Writing history: Capote's novel has lasting effect on journalism
By Van Jensen - Special to the Journal-World
April 3, 2005
Madeleine Blais teaches Truman Capote's "In Cold Blood" in journalism classes because it is compelling and beautiful, she said, a masterpiece.
She uses the book to show her students at the University of Massachusetts what journalism can be, how it can reach past the ordinary. How it can blend the reportage of fact with the writing style of fiction.
" 'In Cold Blood' is something miraculous," Blais said, "an alchemy that should not have been possible. (Capote) had indeed turned reality into a kind of fiction."
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"Certainly it's an important book," Hart said, "to demonstrate that the literary techniques of a novel could be applied to narrative journalism."
Capote believed he had written more than an important book. It was a completely new form of writing, he said.
"It seemed to me that journalism, reportage, could be forced to yield a serious new art form: the 'nonfiction novel,' as I thought of it ... Journalism is the most underestimated, the least explored of literary mediums," Capote said in a 1966 interview with The New York Times.
The book took the form of a novel, featuring set scenes, characters, a distinctive voice and a story formed with an introduction, rising action, climax and resolution -- the real events surrounding the murder of the Herb Clutter family shaped into a storyline.
In correspondence from Capote recently published in the book "Too Brief a Treat," he said that the five years he spent on "In Cold Blood" taxed him more than any writing he had ever done. Writing about such brutal murders left him "limp and numb and, well, horrified."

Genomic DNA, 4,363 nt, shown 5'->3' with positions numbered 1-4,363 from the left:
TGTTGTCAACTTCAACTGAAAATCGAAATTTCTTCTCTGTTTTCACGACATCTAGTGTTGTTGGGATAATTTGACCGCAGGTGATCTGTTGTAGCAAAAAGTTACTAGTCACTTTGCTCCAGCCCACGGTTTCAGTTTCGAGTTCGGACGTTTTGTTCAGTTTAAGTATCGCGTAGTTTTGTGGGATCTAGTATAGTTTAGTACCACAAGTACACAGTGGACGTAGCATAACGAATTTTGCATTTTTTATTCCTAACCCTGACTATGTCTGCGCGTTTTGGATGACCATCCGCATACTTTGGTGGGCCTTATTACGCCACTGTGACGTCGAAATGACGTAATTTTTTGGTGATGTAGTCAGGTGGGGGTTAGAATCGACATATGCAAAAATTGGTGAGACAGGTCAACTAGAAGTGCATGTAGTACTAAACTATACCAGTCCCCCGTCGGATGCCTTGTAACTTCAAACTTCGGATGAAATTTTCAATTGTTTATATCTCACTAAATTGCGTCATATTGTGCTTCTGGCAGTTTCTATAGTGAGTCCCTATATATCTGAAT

"I'll tell you something: every morning of my life I throw up because of the tensions created by the writing of this book," Capote wrote in a 1961 letter to Alvin Dewey Jr., the Kansas Bureau of Investigation agent who became the book's protagonist. "But it's worth it; because it's the best work I've done."
Earning an estimated $2 million in its first year, "In Cold Blood" garnered financial as well as critical success for its author. Capote's creation, after all, had proved worth the effort and, he said, brought forth a new genre of writing.
But not everyone agreed Capote could claim to have created the style.
His contemporaries, such as Tom Wolfe and Norman Mailer, included Capote's work as part of "new journalism" -- Wolfe's term, coined in the mid-1960s, to describe a movement of creative writing in journalism.
Others put the origin much earlier.
In his introduction to "Literary Journalism," a compilation of articles of narrative journalism he co-edited, narrative expert Mark Kramer traced it back as far as Daniel Defoe's writing in the 1700s, followed by that of Mark Twain in the 19th century and other writers such as James Agee, Ernest Hemingway, Joseph Mitchell, Lillian Ross and John Steinbeck in the period around World War II.
"You can find a lot of earlier examples," said Kramer, who serves as director of the Nieman Foundation Program on Narrative Journalism at Harvard. "It's silly, that kind of claim."
Still, Kramer said, Capote's accomplishments should overshadow his boastful nature. Although Capote might not have created a new type of literature, historians of the form agree he played a crucial role in reviving it.
A "true account"
In his Jan. 16, 1966, review of "In Cold Blood" in The New York Times, Conrad Knickerbocker called the book, "a remarkable, tensely exciting, moving, superbly written 'true account.' "